Almost every new American president enters the White House committed to reversing all the supposed mistakes of his predecessor. Even if there is far more continuity in U.S. foreign policy than is commonly acknowledged, new teams sweep into office eager to emphasize their administration’s departures. President Donald Trump offers an especially vivid example of this tendency, stressing even four years into his term how his approach to the world contrasts with that of his predecessors.
The Trump administration would bequeath a stock of leverage to its successor. A new administration should employ that unique, fleeting advantage wisely.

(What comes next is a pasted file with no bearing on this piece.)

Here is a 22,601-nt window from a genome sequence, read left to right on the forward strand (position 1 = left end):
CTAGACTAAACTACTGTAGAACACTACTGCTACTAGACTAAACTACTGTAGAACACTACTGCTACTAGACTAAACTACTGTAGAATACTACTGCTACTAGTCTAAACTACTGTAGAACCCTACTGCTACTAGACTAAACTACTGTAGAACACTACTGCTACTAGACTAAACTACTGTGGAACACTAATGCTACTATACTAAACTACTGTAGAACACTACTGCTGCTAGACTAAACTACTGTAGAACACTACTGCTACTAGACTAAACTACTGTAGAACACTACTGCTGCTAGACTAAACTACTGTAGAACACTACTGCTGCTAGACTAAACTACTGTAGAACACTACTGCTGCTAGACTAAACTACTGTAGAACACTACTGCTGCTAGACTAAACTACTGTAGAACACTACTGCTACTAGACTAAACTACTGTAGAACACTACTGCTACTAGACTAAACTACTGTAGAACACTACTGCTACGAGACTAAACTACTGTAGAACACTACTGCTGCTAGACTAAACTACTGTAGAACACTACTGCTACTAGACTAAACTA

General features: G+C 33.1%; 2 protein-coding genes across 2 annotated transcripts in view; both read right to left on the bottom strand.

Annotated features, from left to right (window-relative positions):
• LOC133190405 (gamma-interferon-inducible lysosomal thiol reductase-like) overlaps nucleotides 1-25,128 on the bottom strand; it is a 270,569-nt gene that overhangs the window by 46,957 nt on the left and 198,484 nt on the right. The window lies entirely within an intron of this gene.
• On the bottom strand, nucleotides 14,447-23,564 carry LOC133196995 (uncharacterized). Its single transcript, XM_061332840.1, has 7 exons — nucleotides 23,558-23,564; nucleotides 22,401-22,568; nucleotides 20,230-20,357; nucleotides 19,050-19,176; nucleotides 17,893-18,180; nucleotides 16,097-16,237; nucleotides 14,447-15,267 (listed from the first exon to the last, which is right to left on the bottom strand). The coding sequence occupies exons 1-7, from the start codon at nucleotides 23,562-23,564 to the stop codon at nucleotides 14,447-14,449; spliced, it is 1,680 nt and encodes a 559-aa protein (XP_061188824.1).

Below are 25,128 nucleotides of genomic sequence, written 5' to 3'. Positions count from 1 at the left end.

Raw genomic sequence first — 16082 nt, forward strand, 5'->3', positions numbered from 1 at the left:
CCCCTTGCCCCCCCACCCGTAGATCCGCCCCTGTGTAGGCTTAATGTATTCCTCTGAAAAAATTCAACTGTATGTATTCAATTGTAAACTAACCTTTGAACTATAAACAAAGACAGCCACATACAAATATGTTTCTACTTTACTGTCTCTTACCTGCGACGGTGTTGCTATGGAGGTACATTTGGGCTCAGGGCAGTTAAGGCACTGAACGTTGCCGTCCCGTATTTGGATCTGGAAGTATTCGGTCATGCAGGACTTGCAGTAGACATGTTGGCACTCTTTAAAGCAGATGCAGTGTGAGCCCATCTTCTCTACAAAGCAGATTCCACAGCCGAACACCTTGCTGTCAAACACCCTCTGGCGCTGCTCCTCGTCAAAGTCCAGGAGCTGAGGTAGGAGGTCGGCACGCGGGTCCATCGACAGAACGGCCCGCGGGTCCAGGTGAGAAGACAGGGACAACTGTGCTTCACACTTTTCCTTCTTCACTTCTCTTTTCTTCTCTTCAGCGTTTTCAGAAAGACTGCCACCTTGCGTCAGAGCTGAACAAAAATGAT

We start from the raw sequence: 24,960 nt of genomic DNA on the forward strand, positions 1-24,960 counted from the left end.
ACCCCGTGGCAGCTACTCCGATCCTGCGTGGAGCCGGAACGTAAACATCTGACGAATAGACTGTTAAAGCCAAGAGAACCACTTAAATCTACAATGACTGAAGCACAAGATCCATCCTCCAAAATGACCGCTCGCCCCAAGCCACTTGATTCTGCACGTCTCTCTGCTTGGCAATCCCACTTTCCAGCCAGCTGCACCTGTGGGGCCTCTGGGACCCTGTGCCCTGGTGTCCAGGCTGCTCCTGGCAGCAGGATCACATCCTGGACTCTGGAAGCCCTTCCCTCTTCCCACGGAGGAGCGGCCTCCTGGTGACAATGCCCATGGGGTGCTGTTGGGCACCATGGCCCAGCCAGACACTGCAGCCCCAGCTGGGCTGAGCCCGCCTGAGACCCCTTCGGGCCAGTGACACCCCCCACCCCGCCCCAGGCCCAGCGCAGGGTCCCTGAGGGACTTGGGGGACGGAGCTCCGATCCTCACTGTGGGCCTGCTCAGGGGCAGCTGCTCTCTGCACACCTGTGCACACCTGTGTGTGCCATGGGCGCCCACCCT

If Joe Biden takes office in January 2021, the impulse will be even stronger than usual, given the unprecedented nature of the Trump presidency. Nothing today binds Biden’s would-be national security officials more firmly than distaste for Trump’s foreign policy. The Trump administration’s long list of missteps has pushed experts on both sides of the aisle toward a restorationist vision of U.S. foreign policy, one that would forswear the transactional, self-interested approach of the Trump years and return to a more traditional posture. Biden himself has said that, if elected, he would quickly signal that “we’re back” to those discomfited by four years of Trump-era turbulence. His team would feel overwhelming pressure to demonstrate rapid change to the American people and the world.
Read the full article in Foreign Affairs.
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